WASHINGTON, DC - MAY 15: U.S. Attorney General Eric Holder takes his seat during a hearing before the House Judiciary Committee on oversight of the U.S. Department of Justice May 15, 2013 on Capitol Hill in Washington, DC. Holder faced questions on reports of the subpoena of two months worth of Associated Press journalists' phone records and the Internal Revenue Services' scrutiny of conservative organization's tax exemption requests. Credit: Getty Images
The Justice Department on Friday admitted that Attorney General Eric Holder personally signed off on the search warrant relating to Fox News reporter James Rosen's personal emails.
That revelation has led many to speculate that Holder may have lied under oath while testifying before Congress last week. Michelle Malkin, Townhall's Katie Pavlich and Hot Air's Ed Morrissey have all asked that very question.
So, did Holder actually mislead Congress? Let's examine the evidence.
During last week's hearing, Rep. Hank Johnson (D-Ga.) asked Holder about the potential to prosecute reporters under the Espionage Act of 1917.
"You've got a long way to go to try to prosecute the press for publication of material," Holder answered.
He later added: "In regard to potential prosecution of the press for disclosure of material, this is not something I've ever been involved in, heard of, of would think would be wise policy."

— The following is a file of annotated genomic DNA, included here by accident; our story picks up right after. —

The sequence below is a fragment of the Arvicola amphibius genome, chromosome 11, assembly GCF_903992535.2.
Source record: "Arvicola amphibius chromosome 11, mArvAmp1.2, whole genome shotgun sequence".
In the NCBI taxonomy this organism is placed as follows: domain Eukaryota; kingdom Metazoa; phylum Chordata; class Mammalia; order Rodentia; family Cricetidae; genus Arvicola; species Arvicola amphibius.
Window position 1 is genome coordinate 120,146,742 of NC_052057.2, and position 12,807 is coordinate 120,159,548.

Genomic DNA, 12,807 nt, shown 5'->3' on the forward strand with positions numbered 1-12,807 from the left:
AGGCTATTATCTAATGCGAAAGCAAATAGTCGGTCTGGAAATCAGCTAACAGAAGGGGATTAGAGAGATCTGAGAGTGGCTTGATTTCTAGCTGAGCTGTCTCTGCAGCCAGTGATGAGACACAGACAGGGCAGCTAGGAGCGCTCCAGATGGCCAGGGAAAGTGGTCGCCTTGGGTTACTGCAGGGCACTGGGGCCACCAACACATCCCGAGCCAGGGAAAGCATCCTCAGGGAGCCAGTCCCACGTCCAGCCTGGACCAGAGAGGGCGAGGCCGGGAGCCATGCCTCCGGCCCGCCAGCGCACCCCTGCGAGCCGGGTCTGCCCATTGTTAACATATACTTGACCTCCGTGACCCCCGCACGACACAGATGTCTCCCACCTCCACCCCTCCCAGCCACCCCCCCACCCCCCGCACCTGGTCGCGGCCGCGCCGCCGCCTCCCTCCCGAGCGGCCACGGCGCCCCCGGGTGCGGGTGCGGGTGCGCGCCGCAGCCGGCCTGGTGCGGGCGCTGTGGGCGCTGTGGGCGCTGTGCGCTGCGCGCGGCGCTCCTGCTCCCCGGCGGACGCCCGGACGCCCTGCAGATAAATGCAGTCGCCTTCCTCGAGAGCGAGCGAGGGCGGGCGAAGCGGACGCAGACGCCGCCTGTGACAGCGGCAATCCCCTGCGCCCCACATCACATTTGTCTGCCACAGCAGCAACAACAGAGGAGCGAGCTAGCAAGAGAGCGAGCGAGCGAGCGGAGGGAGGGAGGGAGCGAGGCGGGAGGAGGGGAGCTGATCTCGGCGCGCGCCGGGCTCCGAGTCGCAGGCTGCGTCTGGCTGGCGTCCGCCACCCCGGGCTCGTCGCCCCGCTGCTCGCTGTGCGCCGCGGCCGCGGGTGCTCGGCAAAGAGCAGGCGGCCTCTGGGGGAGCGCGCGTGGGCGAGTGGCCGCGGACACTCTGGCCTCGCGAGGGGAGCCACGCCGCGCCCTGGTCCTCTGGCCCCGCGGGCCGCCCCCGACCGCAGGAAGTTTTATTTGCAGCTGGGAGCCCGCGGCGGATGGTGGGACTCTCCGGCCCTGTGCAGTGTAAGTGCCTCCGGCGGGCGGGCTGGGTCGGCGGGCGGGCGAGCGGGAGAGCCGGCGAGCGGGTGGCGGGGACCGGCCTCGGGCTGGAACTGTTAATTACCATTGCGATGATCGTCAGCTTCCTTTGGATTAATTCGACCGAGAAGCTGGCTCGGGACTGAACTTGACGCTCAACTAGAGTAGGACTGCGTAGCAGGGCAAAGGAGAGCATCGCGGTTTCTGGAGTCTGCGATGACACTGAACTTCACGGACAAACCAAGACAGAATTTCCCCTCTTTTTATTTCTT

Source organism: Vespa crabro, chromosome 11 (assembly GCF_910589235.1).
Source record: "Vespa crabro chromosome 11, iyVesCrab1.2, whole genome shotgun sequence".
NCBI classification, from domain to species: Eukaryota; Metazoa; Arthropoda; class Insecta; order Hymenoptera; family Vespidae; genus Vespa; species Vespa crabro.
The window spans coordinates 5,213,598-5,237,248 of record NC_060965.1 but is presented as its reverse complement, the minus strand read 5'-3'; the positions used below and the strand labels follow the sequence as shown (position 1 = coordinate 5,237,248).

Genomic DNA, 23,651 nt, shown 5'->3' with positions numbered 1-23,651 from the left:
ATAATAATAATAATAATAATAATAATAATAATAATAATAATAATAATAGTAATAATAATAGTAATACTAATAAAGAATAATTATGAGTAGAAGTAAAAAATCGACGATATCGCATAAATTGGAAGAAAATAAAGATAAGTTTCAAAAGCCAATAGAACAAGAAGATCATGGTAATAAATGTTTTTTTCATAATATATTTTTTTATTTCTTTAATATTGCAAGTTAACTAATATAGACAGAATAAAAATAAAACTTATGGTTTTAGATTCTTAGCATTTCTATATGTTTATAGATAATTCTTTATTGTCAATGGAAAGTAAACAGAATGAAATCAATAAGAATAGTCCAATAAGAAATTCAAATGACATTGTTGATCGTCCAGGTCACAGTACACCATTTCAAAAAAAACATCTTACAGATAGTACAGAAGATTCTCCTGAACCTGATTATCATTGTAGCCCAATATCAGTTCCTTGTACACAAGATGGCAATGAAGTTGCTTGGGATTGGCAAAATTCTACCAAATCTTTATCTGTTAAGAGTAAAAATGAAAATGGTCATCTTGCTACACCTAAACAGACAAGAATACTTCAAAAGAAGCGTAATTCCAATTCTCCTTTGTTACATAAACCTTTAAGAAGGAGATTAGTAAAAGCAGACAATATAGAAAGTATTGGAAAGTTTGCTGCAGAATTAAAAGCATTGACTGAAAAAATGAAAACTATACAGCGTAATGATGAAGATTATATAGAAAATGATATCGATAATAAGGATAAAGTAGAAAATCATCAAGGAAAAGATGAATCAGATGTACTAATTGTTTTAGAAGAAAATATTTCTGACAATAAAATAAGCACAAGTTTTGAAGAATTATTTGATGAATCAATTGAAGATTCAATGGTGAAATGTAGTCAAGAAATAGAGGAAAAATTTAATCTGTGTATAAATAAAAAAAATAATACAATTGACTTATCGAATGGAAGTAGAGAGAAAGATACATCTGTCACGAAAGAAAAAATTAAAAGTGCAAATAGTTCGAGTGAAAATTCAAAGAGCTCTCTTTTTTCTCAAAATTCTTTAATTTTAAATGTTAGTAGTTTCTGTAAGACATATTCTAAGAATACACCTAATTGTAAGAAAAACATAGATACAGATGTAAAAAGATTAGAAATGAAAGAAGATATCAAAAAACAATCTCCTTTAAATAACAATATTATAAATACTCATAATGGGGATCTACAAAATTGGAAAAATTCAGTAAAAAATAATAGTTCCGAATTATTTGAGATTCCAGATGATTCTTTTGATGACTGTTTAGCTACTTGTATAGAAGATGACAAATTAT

Hot Air explains why that statement could prove troublesome for the attorney general:
As it turns out, Holder not only heard of it, he personally approved it. The warrant in the Rosen case specified that he was considered a potential suspect in the leak of classified material, the reason that the DoJ didn’t bother to follow the existing Watergate-era statute in coordinating the records request with Fox News. And note that Holder’s testimony in this case wasn’t produced by some sophisticated perjury trap sprung by a Republican, but as a freely-offered representation to no particular question during the question period of a Democrat.
There is no other way to view this except as a lie. Even if Holder wasn’t under oath, that would constitute a felony punishable by up to five years in prison. It certainly should produce at least a resignation, and almost assuredly would require the appointment of a special prosecutor, especially since the next person down in the organization, James Cole, is suspected of doing the same thing with reporters.
However, Hot Air's Morrissey goes on to point out that there is an argument to be made that he was certainly under oath and any "no oath" courtesy was waived.
There has been some bipartisan agreement that it may be time for Holder to go. The Huffington Post called for the attorney general's resignation with a huge splash on its front page. The headline read: "Time To Go: Holder OK'd Press Probe."
Others have pointed out that the Justice Department may try to claim they never actually intended to prosecute Rosen so Holder never mislead Congress. However, that argument is apparently flawed as well.
"I’m sure Holder and his allies will say that they never intended to prosecute Rosen, but that’s 1) not the point and 2) even worse. If that’s their defense, they knowingly lied to the judge who would, hopefully, reject the request if they admitted it was just a fishing expedition for information," The Right Sphere's RB writes. "They’re stuck. Either he (by signing the request for the records) lied to the judge or Holder lied directly to Congress."
What do you think -- Did Holder mislead Congress, a federal judge or both? Or do you think he was honest in his testimony?
(Read on TheBlaze blog: Did Attorney General Eric Holder Lie Under Oath?)